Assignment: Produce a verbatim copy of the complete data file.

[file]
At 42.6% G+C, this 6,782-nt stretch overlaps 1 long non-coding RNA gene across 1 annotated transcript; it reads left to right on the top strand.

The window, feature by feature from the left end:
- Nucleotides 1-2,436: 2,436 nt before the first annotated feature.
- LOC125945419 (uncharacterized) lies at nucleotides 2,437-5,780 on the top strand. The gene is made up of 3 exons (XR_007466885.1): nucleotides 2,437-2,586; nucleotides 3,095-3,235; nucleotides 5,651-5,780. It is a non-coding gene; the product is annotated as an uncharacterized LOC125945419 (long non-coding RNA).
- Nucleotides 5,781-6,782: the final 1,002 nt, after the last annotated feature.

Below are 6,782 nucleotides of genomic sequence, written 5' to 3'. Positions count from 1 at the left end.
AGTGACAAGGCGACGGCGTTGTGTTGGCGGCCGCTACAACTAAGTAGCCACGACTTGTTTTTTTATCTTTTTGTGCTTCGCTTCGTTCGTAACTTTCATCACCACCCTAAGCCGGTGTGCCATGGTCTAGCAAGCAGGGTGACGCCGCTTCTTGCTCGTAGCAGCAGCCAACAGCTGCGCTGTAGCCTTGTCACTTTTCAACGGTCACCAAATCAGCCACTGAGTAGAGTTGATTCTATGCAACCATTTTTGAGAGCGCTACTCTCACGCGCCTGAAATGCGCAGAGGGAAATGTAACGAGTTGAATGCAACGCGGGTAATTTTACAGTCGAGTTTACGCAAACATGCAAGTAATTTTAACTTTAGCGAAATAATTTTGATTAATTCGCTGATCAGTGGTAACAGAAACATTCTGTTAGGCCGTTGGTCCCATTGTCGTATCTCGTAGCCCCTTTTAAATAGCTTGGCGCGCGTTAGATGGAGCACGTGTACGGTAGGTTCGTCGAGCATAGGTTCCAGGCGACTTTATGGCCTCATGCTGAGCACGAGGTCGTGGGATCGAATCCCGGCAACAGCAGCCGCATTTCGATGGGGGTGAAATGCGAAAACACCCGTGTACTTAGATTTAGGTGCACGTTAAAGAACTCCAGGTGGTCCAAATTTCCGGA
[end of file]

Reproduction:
At 42.6% G+C, this 6,782-nt stretch overlaps 1 long non-coding RNA gene across 1 annotated transcript; it reads left to right on the top strand.

The window, feature by feature from the left end:
- Nucleotides 1-2,436: 2,436 nt before the first annotated feature.
- LOC125945419 (uncharacterized) lies at nucleotides 2,437-5,780 on the top strand. The gene is made up of 3 exons (XR_007466885.1): nucleotides 2,437-2,586; nucleotides 3,095-3,235; nucleotides 5,651-5,780. It is a non-coding gene; the product is annotated as an uncharacterized LOC125945419 (long non-coding RNA).
- Nucleotides 5,781-6,782: the final 1,002 nt, after the last annotated feature.

Below are 6,782 nucleotides of genomic sequence, written 5' to 3'. Positions count from 1 at the left end.
AGTGACAAGGCGACGGCGTTGTGTTGGCGGCCGCTACAACTAAGTAGCCACGACTTGTTTTTTTATCTTTTTGTGCTTCGCTTCGTTCGTAACTTTCATCACCACCCTAAGCCGGTGTGCCATGGTCTAGCAAGCAGGGTGACGCCGCTTCTTGCTCGTAGCAGCAGCCAACAGCTGCGCTGTAGCCTTGTCACTTTTCAACGGTCACCAAATCAGCCACTGAGTAGAGTTGATTCTATGCAACCATTTTTGAGAGCGCTACTCTCACGCGCCTGAAATGCGCAGAGGGAAATGTAACGAGTTGAATGCAACGCGGGTAATTTTACAGTCGAGTTTACGCAAACATGCAAGTAATTTTAACTTTAGCGAAATAATTTTGATTAATTCGCTGATCAGTGGTAACAGAAACATTCTGTTAGGCCGTTGGTCCCATTGTCGTATCTCGTAGCCCCTTTTAAATAGCTTGGCGCGCGTTAGATGGAGCACGTGTACGGTAGGTTCGTCGAGCATAGGTTCCAGGCGACTTTATGGCCTCATGCTGAGCACGAGGTCGTGGGATCGAATCCCGGCAACAGCAGCCGCATTTCGATGGGGGTGAAATGCGAAAACACCCGTGTACTTAGATTTAGGTGCACGTTAAAGAACTCCAGGTGGTCCAAATTTCCGGA